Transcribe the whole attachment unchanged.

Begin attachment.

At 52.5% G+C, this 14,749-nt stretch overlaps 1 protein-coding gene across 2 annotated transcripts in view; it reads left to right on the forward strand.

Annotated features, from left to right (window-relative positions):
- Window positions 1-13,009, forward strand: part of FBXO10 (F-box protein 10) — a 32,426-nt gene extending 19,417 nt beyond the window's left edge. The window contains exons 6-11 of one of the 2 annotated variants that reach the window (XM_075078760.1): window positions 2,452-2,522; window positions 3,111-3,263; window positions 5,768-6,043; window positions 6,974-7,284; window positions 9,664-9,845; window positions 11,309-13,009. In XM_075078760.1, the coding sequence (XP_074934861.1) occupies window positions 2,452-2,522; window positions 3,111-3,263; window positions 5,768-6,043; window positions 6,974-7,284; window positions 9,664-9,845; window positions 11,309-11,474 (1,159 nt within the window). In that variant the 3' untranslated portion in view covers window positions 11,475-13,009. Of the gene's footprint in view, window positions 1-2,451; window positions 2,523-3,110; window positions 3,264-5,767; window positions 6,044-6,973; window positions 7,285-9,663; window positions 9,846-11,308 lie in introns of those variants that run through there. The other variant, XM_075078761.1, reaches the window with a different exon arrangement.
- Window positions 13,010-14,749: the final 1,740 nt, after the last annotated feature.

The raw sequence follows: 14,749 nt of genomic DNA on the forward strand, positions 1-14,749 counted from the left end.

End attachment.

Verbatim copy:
At 52.5% G+C, this 14,749-nt stretch overlaps 1 protein-coding gene across 2 annotated transcripts in view; it reads left to right on the forward strand.

Annotated features, from left to right (window-relative positions):
- Window positions 1-13,009, forward strand: part of FBXO10 (F-box protein 10) — a 32,426-nt gene extending 19,417 nt beyond the window's left edge. The window contains exons 6-11 of one of the 2 annotated variants that reach the window (XM_075078760.1): window positions 2,452-2,522; window positions 3,111-3,263; window positions 5,768-6,043; window positions 6,974-7,284; window positions 9,664-9,845; window positions 11,309-13,009. In XM_075078760.1, the coding sequence (XP_074934861.1) occupies window positions 2,452-2,522; window positions 3,111-3,263; window positions 5,768-6,043; window positions 6,974-7,284; window positions 9,664-9,845; window positions 11,309-11,474 (1,159 nt within the window). In that variant the 3' untranslated portion in view covers window positions 11,475-13,009. Of the gene's footprint in view, window positions 1-2,451; window positions 2,523-3,110; window positions 3,264-5,767; window positions 6,044-6,973; window positions 7,285-9,663; window positions 9,846-11,308 lie in introns of those variants that run through there. The other variant, XM_075078761.1, reaches the window with a different exon arrangement.
- Window positions 13,010-14,749: the final 1,740 nt, after the last annotated feature.

The raw sequence follows: 14,749 nt of genomic DNA on the forward strand, positions 1-14,749 counted from the left end.